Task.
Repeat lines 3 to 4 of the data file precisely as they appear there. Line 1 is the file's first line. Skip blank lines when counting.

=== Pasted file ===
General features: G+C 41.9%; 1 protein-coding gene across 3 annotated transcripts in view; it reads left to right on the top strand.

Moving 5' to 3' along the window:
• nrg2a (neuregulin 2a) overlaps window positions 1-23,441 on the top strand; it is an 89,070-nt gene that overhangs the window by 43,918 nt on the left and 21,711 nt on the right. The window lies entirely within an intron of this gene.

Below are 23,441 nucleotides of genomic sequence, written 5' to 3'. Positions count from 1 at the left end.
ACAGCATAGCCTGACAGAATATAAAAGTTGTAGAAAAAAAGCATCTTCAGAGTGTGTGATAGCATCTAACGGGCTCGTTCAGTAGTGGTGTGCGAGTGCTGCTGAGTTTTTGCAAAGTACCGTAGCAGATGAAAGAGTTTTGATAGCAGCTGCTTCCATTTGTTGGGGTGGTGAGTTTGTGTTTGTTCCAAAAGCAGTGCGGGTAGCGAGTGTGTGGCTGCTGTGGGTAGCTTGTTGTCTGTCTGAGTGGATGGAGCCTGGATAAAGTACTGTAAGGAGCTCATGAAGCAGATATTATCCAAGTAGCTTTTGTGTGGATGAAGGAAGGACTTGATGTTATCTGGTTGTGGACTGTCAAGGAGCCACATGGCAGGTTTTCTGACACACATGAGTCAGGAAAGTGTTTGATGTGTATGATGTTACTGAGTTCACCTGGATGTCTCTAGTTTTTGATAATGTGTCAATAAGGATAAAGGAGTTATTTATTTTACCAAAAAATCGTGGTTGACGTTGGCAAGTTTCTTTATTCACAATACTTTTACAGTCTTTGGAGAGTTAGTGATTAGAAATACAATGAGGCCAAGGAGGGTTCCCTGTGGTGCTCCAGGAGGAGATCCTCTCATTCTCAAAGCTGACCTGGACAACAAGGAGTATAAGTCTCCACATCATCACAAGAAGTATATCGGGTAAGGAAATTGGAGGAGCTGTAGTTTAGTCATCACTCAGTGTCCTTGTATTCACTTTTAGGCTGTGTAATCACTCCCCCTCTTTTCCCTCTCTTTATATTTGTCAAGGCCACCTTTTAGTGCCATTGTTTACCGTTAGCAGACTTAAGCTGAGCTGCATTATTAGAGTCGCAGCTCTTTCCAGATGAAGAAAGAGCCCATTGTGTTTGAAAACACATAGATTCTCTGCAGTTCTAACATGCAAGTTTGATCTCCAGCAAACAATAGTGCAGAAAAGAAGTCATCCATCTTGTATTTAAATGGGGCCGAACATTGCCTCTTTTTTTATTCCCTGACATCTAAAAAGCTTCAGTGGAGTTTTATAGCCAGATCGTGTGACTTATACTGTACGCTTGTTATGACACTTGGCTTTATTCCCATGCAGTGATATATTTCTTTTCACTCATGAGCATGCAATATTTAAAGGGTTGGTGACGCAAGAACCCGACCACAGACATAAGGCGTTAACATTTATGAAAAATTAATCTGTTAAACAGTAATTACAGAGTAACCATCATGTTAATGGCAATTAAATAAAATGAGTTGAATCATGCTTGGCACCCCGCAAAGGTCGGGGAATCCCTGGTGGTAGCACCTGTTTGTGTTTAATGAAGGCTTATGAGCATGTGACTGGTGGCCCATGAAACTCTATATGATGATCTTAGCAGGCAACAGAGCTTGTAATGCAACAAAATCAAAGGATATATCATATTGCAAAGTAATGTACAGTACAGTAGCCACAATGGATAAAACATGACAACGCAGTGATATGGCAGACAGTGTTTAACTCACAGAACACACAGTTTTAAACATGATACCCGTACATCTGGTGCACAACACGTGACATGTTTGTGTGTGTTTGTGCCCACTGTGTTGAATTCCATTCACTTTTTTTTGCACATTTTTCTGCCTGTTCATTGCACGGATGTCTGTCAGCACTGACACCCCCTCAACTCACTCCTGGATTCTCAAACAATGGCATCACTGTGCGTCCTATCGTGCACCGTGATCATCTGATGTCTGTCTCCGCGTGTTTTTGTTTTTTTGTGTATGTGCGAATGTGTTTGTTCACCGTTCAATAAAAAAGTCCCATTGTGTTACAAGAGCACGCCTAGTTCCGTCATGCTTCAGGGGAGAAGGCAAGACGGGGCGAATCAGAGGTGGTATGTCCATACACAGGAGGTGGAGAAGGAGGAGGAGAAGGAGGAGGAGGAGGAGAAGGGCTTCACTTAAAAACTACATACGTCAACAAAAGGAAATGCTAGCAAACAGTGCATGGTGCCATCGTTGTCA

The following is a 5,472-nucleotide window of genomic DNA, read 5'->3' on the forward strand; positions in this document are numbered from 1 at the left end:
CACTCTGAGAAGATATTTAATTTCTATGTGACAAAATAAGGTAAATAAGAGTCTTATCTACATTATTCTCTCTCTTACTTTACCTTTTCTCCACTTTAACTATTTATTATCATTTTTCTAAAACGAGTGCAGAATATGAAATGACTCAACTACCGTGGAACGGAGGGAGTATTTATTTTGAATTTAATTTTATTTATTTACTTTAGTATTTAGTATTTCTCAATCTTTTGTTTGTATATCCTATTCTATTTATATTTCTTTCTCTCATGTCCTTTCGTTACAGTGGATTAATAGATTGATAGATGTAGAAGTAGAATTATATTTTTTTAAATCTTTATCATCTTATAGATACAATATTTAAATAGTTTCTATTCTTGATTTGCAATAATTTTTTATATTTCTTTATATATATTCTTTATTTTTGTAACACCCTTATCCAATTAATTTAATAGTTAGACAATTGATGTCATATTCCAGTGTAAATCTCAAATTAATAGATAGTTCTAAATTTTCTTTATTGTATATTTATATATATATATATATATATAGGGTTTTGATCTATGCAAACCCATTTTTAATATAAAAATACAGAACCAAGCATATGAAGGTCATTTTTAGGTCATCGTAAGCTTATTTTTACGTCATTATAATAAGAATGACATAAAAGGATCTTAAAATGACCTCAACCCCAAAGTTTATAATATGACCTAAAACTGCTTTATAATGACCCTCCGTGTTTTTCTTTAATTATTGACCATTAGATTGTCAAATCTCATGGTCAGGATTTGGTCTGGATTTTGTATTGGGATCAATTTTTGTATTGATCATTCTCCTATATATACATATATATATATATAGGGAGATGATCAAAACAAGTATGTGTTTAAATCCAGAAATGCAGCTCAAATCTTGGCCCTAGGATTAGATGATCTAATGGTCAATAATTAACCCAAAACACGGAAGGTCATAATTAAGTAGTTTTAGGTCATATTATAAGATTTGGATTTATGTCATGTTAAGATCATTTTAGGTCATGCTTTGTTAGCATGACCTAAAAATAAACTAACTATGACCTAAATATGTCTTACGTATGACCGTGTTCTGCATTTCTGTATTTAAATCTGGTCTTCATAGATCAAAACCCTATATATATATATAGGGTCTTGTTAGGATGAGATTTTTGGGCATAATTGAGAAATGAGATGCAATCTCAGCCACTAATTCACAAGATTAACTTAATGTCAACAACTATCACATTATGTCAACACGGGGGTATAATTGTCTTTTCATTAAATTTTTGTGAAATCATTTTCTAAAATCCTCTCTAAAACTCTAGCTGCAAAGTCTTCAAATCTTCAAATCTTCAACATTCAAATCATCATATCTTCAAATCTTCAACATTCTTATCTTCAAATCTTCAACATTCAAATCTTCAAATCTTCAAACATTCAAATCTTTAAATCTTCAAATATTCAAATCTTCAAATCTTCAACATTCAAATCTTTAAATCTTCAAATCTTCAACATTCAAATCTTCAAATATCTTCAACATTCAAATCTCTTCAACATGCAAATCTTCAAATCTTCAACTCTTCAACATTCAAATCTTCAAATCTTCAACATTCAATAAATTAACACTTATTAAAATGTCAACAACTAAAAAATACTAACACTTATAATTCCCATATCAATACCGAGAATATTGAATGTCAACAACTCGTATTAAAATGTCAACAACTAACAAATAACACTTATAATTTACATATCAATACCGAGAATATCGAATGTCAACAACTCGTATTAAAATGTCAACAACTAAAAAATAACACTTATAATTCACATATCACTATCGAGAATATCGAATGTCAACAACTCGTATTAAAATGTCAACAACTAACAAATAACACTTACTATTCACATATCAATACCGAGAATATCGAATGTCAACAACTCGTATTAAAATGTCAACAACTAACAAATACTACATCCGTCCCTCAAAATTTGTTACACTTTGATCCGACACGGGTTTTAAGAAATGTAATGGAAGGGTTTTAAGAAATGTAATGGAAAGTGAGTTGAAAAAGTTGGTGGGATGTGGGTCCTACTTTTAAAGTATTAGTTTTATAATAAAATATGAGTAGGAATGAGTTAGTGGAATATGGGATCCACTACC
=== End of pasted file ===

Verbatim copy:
• nrg2a (neuregulin 2a) overlaps window positions 1-23,441 on the top strand; it is an 89,070-nt gene that overhangs the window by 43,918 nt on the left and 21,711 nt on the right. The window lies entirely within an intron of this gene.

Below are 23,441 nucleotides of genomic sequence, written 5' to 3'. Positions count from 1 at the left end.